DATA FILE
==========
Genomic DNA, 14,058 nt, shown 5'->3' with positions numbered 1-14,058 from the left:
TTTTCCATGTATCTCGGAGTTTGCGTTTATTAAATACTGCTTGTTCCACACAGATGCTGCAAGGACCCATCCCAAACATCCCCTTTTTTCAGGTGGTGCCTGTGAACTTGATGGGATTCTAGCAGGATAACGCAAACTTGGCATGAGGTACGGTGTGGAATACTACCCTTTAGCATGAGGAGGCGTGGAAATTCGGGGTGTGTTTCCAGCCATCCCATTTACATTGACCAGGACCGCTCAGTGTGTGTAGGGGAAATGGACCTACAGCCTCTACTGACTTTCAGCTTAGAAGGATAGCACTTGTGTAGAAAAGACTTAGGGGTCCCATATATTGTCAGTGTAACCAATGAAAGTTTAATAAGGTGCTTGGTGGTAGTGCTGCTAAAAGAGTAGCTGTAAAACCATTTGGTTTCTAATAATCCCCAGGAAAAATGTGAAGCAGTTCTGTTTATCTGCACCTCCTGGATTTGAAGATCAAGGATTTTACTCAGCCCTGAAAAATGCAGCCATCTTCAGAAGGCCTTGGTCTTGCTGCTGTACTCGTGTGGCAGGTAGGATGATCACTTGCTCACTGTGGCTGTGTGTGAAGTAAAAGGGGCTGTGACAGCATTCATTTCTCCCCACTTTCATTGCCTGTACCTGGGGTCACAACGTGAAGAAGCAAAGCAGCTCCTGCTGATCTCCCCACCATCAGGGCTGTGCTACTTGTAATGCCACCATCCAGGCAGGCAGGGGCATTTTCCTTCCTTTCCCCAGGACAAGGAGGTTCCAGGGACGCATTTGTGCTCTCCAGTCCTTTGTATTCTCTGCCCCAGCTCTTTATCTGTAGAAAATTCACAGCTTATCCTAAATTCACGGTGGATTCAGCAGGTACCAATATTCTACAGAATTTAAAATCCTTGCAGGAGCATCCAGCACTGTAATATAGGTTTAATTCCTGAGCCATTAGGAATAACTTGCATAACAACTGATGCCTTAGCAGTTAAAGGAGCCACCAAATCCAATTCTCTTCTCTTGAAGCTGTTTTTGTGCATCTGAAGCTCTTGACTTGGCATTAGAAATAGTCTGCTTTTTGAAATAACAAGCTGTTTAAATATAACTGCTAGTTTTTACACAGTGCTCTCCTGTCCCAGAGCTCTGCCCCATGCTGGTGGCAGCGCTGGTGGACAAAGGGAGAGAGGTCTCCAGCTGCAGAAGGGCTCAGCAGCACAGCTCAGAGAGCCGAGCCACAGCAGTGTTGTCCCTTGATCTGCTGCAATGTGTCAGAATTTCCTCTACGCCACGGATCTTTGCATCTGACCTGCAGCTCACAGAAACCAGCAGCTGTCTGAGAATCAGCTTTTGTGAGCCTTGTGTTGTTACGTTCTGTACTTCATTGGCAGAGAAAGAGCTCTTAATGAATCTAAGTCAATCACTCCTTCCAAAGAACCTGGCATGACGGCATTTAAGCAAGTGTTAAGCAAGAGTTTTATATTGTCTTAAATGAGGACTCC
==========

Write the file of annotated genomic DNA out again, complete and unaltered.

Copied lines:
Genomic DNA, 14,058 nt, shown 5'->3' with positions numbered 1-14,058 from the left:
TTTTCCATGTATCTCGGAGTTTGCGTTTATTAAATACTGCTTGTTCCACACAGATGCTGCAAGGACCCATCCCAAACATCCCCTTTTTTCAGGTGGTGCCTGTGAACTTGATGGGATTCTAGCAGGATAACGCAAACTTGGCATGAGGTACGGTGTGGAATACTACCCTTTAGCATGAGGAGGCGTGGAAATTCGGGGTGTGTTTCCAGCCATCCCATTTACATTGACCAGGACCGCTCAGTGTGTGTAGGGGAAATGGACCTACAGCCTCTACTGACTTTCAGCTTAGAAGGATAGCACTTGTGTAGAAAAGACTTAGGGGTCCCATATATTGTCAGTGTAACCAATGAAAGTTTAATAAGGTGCTTGGTGGTAGTGCTGCTAAAAGAGTAGCTGTAAAACCATTTGGTTTCTAATAATCCCCAGGAAAAATGTGAAGCAGTTCTGTTTATCTGCACCTCCTGGATTTGAAGATCAAGGATTTTACTCAGCCCTGAAAAATGCAGCCATCTTCAGAAGGCCTTGGTCTTGCTGCTGTACTCGTGTGGCAGGTAGGATGATCACTTGCTCACTGTGGCTGTGTGTGAAGTAAAAGGGGCTGTGACAGCATTCATTTCTCCCCACTTTCATTGCCTGTACCTGGGGTCACAACGTGAAGAAGCAAAGCAGCTCCTGCTGATCTCCCCACCATCAGGGCTGTGCTACTTGTAATGCCACCATCCAGGCAGGCAGGGGCATTTTCCTTCCTTTCCCCAGGACAAGGAGGTTCCAGGGACGCATTTGTGCTCTCCAGTCCTTTGTATTCTCTGCCCCAGCTCTTTATCTGTAGAAAATTCACAGCTTATCCTAAATTCACGGTGGATTCAGCAGGTACCAATATTCTACAGAATTTAAAATCCTTGCAGGAGCATCCAGCACTGTAATATAGGTTTAATTCCTGAGCCATTAGGAATAACTTGCATAACAACTGATGCCTTAGCAGTTAAAGGAGCCACCAAATCCAATTCTCTTCTCTTGAAGCTGTTTTTGTGCATCTGAAGCTCTTGACTTGGCATTAGAAATAGTCTGCTTTTTGAAATAACAAGCTGTTTAAATATAACTGCTAGTTTTTACACAGTGCTCTCCTGTCCCAGAGCTCTGCCCCATGCTGGTGGCAGCGCTGGTGGACAAAGGGAGAGAGGTCTCCAGCTGCAGAAGGGCTCAGCAGCACAGCTCAGAGAGCCGAGCCACAGCAGTGTTGTCCCTTGATCTGCTGCAATGTGTCAGAATTTCCTCTACGCCACGGATCTTTGCATCTGACCTGCAGCTCACAGAAACCAGCAGCTGTCTGAGAATCAGCTTTTGTGAGCCTTGTGTTGTTACGTTCTGTACTTCATTGGCAGAGAAAGAGCTCTTAATGAATCTAAGTCAATCACTCCTTCCAAAGAACCTGGCATGACGGCATTTAAGCAAGTGTTAAGCAAGAGTTTTATATTGTCTTAAATGAGGACTCC